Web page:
## oscillator with equal amounts of kinetic and potential energy

1. The problem statement, all variables and given/known data

If you have a simple harmonic oscillator based on a spring of force constant 5.79 N/m, with an attached mass of 0.828 kg, and the oscillator is initially displaced 3.5 cm from equilibrium, at what distance from the equilibrium point (in cm) will the oscillator have equal amounts of kinetic and potential energy?

2. Relevant equations

I am using Kinetic energy=1/2 mass x omega^2 and Potential energy= 1/2 spring constant x displacement^2 and omega= root of (spring constant/ mass)

3. The attempt at a solution

My first thought was to set the kinetic energy and pitential equal to each other and solve for the displacement. When I try to do this I end up with 1. My next thought was to take into account the initial displacement and subtract that from 1. Neither work for me. I feel like i am missing an obvious step. Any help would be appreciated.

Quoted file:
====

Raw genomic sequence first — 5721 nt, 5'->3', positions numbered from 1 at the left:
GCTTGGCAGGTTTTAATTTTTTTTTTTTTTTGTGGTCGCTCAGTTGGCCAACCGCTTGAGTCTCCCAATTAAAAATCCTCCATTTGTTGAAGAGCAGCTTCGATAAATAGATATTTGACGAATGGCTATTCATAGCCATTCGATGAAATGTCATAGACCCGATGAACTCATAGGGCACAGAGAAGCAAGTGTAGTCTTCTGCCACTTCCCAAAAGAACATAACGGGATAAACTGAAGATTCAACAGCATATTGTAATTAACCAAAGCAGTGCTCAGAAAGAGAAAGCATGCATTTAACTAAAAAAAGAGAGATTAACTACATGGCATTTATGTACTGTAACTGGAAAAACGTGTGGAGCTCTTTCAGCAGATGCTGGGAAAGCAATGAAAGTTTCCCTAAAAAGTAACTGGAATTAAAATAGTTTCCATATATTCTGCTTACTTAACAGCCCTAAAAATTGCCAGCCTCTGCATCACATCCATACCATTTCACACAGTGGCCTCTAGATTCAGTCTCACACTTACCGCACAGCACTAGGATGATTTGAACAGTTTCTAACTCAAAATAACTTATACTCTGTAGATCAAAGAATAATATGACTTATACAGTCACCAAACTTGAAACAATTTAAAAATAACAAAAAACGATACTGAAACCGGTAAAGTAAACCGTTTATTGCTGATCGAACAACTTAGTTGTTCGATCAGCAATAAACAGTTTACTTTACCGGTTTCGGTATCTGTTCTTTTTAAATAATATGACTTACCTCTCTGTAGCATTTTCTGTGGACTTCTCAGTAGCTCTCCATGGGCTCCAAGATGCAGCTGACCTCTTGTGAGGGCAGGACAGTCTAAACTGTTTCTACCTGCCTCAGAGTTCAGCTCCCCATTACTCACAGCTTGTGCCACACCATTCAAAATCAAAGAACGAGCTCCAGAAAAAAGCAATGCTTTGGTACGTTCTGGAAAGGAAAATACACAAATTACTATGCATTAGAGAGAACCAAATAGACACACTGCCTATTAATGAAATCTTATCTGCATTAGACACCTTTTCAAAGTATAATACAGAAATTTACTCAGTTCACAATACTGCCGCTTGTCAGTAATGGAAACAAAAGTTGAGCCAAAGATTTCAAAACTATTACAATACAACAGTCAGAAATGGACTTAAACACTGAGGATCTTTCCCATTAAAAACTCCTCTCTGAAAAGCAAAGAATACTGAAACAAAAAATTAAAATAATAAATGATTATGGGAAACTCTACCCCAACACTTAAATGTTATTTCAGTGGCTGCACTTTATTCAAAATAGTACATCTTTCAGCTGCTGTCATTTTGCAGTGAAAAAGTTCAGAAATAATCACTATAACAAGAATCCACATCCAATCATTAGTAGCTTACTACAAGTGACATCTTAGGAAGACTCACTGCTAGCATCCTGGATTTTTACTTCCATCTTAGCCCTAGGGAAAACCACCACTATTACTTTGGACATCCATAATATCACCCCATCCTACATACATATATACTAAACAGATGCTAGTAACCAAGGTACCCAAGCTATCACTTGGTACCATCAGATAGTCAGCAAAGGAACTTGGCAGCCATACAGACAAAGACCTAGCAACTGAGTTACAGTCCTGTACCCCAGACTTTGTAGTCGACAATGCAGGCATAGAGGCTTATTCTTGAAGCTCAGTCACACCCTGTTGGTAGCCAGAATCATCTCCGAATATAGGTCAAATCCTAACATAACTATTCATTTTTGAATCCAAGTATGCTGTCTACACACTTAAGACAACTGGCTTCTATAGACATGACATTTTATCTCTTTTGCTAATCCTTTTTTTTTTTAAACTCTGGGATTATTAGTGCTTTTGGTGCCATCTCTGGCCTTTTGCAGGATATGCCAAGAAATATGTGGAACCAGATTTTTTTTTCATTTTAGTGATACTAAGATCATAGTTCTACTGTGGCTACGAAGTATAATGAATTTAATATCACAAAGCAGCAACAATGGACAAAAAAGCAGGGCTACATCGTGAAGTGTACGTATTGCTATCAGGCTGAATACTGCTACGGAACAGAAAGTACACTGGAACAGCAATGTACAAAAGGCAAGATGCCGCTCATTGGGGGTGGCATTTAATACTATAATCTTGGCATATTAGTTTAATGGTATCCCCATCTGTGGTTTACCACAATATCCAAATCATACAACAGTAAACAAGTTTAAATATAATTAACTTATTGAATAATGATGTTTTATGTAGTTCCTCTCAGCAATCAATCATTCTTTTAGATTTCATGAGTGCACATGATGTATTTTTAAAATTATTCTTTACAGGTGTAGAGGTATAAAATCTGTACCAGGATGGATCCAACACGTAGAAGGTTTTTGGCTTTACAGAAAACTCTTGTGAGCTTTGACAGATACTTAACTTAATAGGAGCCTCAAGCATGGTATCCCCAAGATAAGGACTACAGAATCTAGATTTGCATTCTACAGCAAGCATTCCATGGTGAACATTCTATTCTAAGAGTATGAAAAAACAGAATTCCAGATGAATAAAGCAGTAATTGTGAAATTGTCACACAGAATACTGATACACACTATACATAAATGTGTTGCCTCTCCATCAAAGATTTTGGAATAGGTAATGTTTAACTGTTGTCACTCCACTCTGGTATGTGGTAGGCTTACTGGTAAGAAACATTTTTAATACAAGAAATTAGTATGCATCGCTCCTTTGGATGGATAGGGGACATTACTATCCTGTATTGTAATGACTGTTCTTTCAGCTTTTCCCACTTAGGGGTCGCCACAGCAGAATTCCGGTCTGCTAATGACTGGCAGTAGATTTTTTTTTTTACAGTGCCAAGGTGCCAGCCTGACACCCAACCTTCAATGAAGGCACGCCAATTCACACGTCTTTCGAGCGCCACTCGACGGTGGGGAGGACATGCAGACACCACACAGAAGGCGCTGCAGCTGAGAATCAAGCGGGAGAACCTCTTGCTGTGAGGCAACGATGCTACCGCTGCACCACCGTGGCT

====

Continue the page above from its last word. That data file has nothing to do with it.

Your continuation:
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 Recognitions: Homework Help Can you wright down the expressions for kinetic energy and potential energy for a SHM in terms of k, amplitude and displacement?
 I know that total energy= 1/2 k A^2. I tried to solve for total energy and then using E= K+U and rewriting E= 1/2 m w^2 + 1/2 k x^2. I come out with an energy from the first equation and then try to solve for x using the second equation. I dont think that is the right approach.

Recognitions:
Homework Help

## oscillator with equal amounts of kinetic and potential energy

In SHM, at any instant, the kinetic energy = 1/2*m*w^2(A^2-x^2) = 1/2*k*(A^2-x^2)and potential energy = 1/2*k*x^2
Equate KE = PE and solve for x.